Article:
Jerry Falwell, Jr., left, president of Liberty University, guides Republican presidential candidate Donald Trump to his seat during a campaign event at the Orpheum Theatre in Sioux City, Iowa, Sunday, Jan. 31, 2016. (AP Photo/Patrick Semansky)
I watched with interest an episode of Dana Loesch's TV show earlier this week featuring Fox News radio host John Gibson, whose purpose on the panel seems to have been to excuse virtually everything Trump has done or might do. Specifically, he excused the Christian leaders who have clung to Trump even in the wake of the revelations that Trump's personal habits were even more anti-Christian and amoral than previously believed by remarking that the professional Christian lobbyists have "so much to lose" if Hillary Clinton becomes President.
By that I guess he means that people who go to worship every Sunday in posh buildings that are nicer than the literal palaces of Jesus' day might have to divert additional money from their budget to fight lawsuits brought by the Department of Justice. Or, quelle horror, the professional Christian "non-profit" lobbyists might not be able to act as a tax write off for their donors, which would probably put a serious crimp in their interior decor budget.
I am sure John the Baptist, whose head was severed from his body for condemning a sin that Trump brags about on a regular basis, will need to pull himself off the fainting couch after hearing of this impending terror at the hands of Hillary Clinton.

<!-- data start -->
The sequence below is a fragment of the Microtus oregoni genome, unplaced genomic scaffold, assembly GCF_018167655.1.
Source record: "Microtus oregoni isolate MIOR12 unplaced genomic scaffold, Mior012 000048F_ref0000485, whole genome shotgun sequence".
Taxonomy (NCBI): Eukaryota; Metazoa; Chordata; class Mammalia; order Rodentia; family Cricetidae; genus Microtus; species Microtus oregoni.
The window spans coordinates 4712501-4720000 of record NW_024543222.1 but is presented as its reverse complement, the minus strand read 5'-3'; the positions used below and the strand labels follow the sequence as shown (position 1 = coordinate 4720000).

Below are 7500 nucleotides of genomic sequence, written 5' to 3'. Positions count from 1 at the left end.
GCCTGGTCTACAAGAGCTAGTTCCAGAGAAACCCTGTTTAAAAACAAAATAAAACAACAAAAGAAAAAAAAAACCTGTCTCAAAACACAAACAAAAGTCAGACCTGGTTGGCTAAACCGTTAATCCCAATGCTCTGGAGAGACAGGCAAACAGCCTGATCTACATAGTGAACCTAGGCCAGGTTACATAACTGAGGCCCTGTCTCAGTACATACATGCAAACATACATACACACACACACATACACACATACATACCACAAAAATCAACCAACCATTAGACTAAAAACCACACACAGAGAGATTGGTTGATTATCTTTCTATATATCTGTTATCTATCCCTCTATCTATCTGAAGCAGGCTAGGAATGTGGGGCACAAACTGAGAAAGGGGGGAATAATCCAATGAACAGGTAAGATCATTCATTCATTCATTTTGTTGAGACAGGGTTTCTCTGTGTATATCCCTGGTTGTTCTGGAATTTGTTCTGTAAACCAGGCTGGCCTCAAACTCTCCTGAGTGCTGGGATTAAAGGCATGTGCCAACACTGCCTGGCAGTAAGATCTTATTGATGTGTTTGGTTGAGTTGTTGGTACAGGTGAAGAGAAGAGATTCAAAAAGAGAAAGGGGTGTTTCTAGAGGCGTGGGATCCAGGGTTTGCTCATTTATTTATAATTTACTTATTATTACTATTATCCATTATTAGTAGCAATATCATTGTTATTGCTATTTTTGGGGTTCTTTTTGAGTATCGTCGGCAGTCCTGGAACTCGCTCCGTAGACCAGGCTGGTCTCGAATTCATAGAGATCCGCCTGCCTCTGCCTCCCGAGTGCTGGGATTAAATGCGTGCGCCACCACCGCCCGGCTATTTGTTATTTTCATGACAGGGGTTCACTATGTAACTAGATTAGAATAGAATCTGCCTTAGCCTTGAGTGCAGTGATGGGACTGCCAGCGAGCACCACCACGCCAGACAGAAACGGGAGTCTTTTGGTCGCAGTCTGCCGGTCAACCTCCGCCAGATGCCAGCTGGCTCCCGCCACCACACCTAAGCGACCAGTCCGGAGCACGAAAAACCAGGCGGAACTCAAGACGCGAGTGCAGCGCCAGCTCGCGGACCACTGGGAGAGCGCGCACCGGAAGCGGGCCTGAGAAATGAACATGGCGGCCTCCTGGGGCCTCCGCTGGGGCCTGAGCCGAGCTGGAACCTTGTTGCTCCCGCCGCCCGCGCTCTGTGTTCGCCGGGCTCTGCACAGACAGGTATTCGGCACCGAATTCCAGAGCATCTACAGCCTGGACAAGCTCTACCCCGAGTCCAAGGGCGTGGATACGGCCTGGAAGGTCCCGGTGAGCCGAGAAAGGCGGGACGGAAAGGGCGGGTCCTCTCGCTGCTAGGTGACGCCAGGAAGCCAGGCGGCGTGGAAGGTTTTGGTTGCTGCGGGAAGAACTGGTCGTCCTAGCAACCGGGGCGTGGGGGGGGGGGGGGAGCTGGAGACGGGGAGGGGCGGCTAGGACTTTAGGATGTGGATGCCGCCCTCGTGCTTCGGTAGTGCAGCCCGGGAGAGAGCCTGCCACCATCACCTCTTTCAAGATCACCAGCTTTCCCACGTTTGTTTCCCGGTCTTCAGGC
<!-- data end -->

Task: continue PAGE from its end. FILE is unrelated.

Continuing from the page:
On the whole, is it a positive thing that the Christian religion has been a protected practice throughout most of the history of America? Of course it is. The Bible tells us in 1 Peter 2 that we are to pray for kings and all who are in authority that we might live quiet and peaceful lives in our daily walk with God. Note the distinction: prayer for a lack of persecution at the hands of your government is directed towards God, not towards the kings themselves. And the Bible is especially emphatic in rejecting the idea of compromising Christian principles in order to obtain earthly piece for the Christian faith.
From the earliest days of the faith, when the lives of the Apostles were threatened in Acts the 5th chapter, they responded with boldness and clarity that would shame the Christian leaders of today: "We ought to obey God rather than men!" The rest of the book of Acts is basically a lengthy testament to the Apostles' willingness to refuse compromise in their message, even on the pain of imprisonment or death.
What is going on here is actually worse than mere cowardice, however. What Trump did to endear himself to these professional Christian lobbyists is to promise that he would push for a revision of the tax code to remove the prohibition against overt political activity for 501(c)(3) tax exempt organizations — like churches.